When Jumbo’s Clown Room opened on June 27, 1970, it was a neighborhood bar. Jumbo had a vision that it would be special in that he would plan multiple fun activities.

There were theme parties and food and dancing. Jumbo wrote a monthly newsletter chronicling all the fun things for the month. There were luaus with roasted pig, pillow parties and pajama parties. There was a Jumbo's drinking team and a clown of the month. Fast-forward and as the years past, Jumbo's became a disco before disco was hip. Then it was country and then in 1982 it became a strip club.

In 1990 I took over and in the past 28 years JCR has changed but at a slow pace. The most amazing is the talent. All the performers are incredible. The pole work and costumes and themes and parties make it exciting. We have been in numerous films, TV, photo shoots and music videos.

But we still are quite simple.

Drinks are reasonable.

No cover charge.

Karen Taylor

Owner, Jumbo’s Clown Room

The mythical Jumbo's dressing room; Credit: Courtesy Jumbo's Clown Room

The mythical Jumbo's dressing room; Credit: Courtesy Jumbo's Clown Room

Karen Taylor, daughter of Jack “Jumbo” Taylor, provided L.A. Weekly with the above comments in a hand-typed letter when asked for perspective on the legendary bar's 48th anniversary today. Getting them this way was kind of perfect, too, because Jumbo's is old-school cool in the purest sense. Jumbo's has always been a punk-rock alternative to full-on strip clubs but not just because of the alternative beauties who take the stage. It's a female- and family-owned business, with female bartenders (disclosure: One of 'em is a bestie to this writer) and women who evoke individuality and power onstage and off. The red-swathed, big top–themed drinking hole also has one of L.A.'s best jukeboxes, which is 100 percent controlled by the dancers who take the stage. They have great taste in music, too. 

Still a sensual circus; Credit: Courtesy Jumbo's Clown Room

Still a sensual circus; Credit: Courtesy Jumbo's Clown Room

When city ordinances forced them to become a bikini bar (there's never been full nudity) in 2004, it didn't change a thing in terms of crowd flow. The girls just got more creative. And while it may never live down its most famous ex-employee — Courtney Love herself told the Weekly that her time at Jumbo's was just a small part of her life as a stripper (she also worked at Century Lounge near the airport and Seventh Veil on Sunset) — it's really only older locals who haven't been to the bar in a long time who hold misconceptions about the place. Jumbo's has a warm, familial vibe that's anything but skeezy or sleazy.  And believe it or not, many come for the bar itself as much the entertainment.

Everybody in L.A. knows that Jumbo's is the place to see the city's sexist and most unique dancers (many of whom also perform on the burlesque circuit and have top-notch pole skills), drink cheap cocktails and hear rockin' music. And for the hip millennial fan base who pack the place on weekends, that's all they know.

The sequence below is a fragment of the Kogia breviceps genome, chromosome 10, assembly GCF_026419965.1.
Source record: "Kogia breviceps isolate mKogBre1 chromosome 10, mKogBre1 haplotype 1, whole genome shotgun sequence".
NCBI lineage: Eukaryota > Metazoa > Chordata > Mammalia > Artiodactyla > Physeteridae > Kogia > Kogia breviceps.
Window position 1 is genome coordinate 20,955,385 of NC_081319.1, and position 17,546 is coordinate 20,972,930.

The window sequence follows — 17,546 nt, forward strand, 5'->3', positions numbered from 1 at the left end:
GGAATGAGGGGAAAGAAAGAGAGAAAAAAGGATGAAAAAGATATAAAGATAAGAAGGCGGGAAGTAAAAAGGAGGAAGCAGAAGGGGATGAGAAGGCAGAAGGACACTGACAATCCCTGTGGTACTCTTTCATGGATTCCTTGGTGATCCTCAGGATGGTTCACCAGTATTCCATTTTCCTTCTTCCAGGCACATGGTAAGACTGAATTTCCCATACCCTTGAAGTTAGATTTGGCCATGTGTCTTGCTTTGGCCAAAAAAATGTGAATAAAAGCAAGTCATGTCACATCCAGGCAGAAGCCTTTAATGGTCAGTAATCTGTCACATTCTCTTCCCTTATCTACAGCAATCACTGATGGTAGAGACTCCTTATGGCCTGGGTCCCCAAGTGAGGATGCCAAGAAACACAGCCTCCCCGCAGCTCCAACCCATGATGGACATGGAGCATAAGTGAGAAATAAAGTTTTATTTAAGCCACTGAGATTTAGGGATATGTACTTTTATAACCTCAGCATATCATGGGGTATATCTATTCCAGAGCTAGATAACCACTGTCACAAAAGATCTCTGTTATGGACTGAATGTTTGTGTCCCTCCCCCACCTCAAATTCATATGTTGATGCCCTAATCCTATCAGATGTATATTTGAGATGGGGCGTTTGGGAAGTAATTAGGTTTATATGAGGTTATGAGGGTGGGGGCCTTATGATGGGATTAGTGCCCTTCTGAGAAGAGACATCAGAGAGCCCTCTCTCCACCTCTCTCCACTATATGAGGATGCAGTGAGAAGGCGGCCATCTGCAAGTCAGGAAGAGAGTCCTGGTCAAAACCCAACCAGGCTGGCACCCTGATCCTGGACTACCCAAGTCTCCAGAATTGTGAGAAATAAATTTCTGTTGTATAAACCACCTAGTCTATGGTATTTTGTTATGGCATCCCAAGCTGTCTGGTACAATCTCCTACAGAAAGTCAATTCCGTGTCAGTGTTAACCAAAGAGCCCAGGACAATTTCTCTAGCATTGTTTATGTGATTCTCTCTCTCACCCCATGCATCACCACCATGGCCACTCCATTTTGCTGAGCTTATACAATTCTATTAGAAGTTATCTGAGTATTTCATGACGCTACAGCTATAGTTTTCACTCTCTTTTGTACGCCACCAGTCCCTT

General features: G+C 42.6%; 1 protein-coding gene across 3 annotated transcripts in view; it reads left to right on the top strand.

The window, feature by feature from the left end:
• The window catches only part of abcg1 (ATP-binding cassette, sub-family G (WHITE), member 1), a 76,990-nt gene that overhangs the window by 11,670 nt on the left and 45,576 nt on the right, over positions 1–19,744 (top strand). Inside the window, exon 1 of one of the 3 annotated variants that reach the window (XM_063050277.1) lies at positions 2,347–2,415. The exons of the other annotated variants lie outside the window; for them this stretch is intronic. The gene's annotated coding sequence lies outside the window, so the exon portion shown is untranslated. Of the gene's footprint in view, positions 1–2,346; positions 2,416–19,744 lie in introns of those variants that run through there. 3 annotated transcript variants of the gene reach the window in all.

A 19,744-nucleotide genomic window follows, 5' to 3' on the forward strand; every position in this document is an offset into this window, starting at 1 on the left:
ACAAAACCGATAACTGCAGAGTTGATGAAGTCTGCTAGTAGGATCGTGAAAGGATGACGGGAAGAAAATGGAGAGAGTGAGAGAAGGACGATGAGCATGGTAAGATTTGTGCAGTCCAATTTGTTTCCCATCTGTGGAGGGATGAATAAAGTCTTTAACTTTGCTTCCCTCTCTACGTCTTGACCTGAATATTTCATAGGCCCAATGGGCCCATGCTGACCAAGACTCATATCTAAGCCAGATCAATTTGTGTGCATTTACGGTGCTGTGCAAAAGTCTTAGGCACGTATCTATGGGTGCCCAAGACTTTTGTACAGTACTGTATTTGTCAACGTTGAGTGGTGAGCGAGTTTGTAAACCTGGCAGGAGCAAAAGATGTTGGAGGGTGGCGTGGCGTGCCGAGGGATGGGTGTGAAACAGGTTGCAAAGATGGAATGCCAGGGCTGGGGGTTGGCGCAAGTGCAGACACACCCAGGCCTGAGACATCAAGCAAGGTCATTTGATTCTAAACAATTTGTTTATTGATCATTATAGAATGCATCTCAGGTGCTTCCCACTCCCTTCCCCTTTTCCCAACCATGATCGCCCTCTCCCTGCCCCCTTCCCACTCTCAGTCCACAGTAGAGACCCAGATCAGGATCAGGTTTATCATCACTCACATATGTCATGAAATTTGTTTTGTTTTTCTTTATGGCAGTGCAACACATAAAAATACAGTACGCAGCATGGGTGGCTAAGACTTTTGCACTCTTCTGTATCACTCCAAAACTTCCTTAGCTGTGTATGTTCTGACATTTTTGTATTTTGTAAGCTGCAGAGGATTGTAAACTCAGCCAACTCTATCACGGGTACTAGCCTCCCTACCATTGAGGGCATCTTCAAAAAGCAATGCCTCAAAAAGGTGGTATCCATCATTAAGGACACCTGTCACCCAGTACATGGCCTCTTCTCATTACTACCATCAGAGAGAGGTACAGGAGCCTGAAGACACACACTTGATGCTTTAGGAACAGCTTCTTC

There are too many famous Jumbo's fans to list, but two significant ones include Motörhead's Lemmy Kilmister before he died (if the Rainbow was home, then Jumbo's was his home away from home), and Anthony Bourdain, who was such a fan he ended his first show, Travel Channel's The Layover, inside Jumbo's (and not many have filmed inside — they don't allow patrons to film or photograph). “It's a magical castle that exists nowhere else but in L.A.,” Bourdain boasted a few years ago.

Jack "Jumbo" Taylor and bartender Michelle; Credit: Courtesy Jumbo's Clown Room

Jack “Jumbo” Taylor and bartender Michelle; Credit: Courtesy Jumbo's Clown Room

These days, you can walk into any strip club and see tattoos, piercings, dyed hair onstage, but a few decades ago that wasn't the case. There was a “stripper look” and it was usually blonde, tan and doctor-enhanced. The Playboy/Hef's girlfriend look. That type of performer can definitely be hot, but so can other types, and Jumbo's almost always attracted edgier women, though they've had their share of traditional stunners too.

Pretty kitties Lola Pop, Violet and Nico; Credit: Courtesy Jumbo's Clown Room

Pretty kitties Lola Pop, Violet and Nico; Credit: Courtesy Jumbo's Clown Room

When Suicide Girls became a thing and burlesque started to meld with fetish in L.A. clubs, Jumbo's had long been showcasing the aesthetic and breaking down the barriers. It goes beyond style, too: The clichés about strippers with druggie/daddy issues were replaced with an image of sexual empowerment, athleticism and badass rocker chicks.

“Jumbo's is the van with the wizard airbrushed on the side and illegal tint,” says the sassy brunette dancer who goes by the name Violet (all of Jumbo's girls use fun fake names and you can see which of your favorites are on the schedule via a light-up board just outside the dressing room, or online via Jumbo's Instagram. “And the van is always a-rockin!”

Another dark-haired vixen, Lola Pop, who's been at Jumbo's longer than most (and remains one of the bar's most popular), got her start go-go dancing in clubs, adding Jumbo's to her repertoire several years ago. You'd usually see her late weekend nights, but these days she's one to see on earlier shifts. “I obviously love it here,” she says. “They'll never get rid of me. I'll die on that stage.”

Thankfully no one has ever done that, but the ladies here do kill nightly, and hopefully will continue to do so for many years to come.

Jumbo's Clown Room celebrates its 48th anniversary with an open-to-the-public party tonight, 4 p.m.-2 a.m. As always it's free, but bring those dollar bills for tips! 5153 Hollywood Blvd. Hollywood; https://jumbos.com.

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